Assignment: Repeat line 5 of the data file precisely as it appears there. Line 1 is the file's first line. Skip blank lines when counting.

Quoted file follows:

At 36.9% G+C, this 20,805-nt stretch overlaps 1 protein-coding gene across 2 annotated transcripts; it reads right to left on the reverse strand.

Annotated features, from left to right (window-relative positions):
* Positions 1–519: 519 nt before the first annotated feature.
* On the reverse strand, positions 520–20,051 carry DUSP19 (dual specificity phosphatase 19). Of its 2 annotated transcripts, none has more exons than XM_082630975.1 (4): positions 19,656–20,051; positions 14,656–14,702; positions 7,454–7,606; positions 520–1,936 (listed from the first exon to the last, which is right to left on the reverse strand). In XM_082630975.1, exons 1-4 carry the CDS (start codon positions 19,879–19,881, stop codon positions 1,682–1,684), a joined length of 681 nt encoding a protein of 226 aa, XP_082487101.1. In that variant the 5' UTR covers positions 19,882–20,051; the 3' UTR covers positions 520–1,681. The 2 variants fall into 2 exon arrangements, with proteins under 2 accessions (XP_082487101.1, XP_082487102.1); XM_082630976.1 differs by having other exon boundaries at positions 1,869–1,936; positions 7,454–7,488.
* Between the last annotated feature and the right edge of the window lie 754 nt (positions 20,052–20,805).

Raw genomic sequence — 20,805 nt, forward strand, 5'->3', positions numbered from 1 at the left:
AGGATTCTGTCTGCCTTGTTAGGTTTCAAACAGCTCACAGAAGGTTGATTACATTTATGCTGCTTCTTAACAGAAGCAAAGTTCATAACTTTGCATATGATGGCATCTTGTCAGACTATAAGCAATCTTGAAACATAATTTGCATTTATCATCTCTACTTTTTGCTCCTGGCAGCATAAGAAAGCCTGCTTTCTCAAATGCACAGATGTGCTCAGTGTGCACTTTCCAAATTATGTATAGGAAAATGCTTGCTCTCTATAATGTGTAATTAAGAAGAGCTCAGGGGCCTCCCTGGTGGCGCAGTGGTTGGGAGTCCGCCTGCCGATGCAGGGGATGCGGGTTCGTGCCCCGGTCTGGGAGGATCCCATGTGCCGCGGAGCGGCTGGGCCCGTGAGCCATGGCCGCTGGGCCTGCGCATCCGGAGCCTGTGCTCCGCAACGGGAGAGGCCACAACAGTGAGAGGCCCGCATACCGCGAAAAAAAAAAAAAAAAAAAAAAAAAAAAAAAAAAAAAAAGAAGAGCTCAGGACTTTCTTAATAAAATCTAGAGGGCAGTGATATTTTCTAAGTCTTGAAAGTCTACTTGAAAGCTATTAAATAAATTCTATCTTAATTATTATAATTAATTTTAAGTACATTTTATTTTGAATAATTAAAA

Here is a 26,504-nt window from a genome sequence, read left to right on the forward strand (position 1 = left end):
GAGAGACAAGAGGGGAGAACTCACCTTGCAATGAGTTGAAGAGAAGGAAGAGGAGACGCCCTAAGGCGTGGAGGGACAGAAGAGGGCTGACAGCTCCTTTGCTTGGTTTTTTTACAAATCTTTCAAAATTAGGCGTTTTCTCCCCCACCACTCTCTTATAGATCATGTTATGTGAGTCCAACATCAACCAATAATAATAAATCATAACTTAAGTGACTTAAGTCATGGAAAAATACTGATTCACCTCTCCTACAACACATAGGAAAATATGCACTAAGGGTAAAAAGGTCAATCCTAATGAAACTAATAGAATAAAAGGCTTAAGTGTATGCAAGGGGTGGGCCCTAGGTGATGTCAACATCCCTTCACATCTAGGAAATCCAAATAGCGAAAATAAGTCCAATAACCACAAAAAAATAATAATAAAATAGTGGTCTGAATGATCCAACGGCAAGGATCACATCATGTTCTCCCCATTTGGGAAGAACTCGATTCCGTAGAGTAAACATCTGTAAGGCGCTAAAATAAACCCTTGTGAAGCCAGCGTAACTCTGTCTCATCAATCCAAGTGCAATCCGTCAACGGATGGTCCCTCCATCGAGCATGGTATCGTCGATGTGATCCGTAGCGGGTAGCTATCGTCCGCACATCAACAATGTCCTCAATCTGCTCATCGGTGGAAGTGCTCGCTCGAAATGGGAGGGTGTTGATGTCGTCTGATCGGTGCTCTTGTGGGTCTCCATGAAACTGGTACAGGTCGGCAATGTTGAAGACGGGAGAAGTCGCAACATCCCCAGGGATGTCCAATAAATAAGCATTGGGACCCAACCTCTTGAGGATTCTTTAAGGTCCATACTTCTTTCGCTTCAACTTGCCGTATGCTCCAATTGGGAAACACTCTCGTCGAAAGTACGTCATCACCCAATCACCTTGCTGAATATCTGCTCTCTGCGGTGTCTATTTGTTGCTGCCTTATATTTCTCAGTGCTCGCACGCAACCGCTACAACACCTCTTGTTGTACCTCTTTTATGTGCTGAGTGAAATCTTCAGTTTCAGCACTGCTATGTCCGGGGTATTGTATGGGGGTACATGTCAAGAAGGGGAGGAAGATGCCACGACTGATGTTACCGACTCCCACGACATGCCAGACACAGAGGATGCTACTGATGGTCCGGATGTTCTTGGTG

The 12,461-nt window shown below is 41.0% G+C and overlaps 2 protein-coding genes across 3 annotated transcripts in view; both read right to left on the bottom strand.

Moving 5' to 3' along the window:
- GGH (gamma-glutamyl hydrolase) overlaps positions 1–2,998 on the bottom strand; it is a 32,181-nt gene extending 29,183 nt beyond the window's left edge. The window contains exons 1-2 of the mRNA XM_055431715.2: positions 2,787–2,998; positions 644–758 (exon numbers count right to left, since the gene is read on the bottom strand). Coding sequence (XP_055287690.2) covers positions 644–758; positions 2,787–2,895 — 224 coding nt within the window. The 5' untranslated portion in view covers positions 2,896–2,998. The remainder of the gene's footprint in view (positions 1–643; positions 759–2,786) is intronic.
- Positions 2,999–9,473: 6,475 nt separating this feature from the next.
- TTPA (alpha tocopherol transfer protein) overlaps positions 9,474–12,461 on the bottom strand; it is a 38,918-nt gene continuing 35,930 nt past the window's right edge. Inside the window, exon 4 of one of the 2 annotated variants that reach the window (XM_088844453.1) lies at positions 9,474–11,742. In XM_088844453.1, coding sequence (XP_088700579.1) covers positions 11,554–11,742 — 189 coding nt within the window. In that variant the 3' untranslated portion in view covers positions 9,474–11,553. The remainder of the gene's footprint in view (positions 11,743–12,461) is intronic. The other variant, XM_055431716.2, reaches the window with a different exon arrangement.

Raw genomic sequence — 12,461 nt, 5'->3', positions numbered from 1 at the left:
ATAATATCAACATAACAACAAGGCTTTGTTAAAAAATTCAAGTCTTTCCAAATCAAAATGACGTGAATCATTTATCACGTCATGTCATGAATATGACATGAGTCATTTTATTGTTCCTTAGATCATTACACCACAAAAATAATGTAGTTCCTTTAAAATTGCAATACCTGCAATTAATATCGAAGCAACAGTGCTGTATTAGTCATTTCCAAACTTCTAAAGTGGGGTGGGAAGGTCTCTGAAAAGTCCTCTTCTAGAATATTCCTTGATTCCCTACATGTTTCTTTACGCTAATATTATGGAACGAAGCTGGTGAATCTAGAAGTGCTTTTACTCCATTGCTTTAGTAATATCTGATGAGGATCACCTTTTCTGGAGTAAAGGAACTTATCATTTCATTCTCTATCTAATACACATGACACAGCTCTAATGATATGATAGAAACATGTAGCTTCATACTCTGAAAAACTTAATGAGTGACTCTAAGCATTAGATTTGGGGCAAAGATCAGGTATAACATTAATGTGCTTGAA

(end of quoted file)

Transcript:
* Between the last annotated feature and the right edge of the window lie 754 nt (positions 20,052–20,805).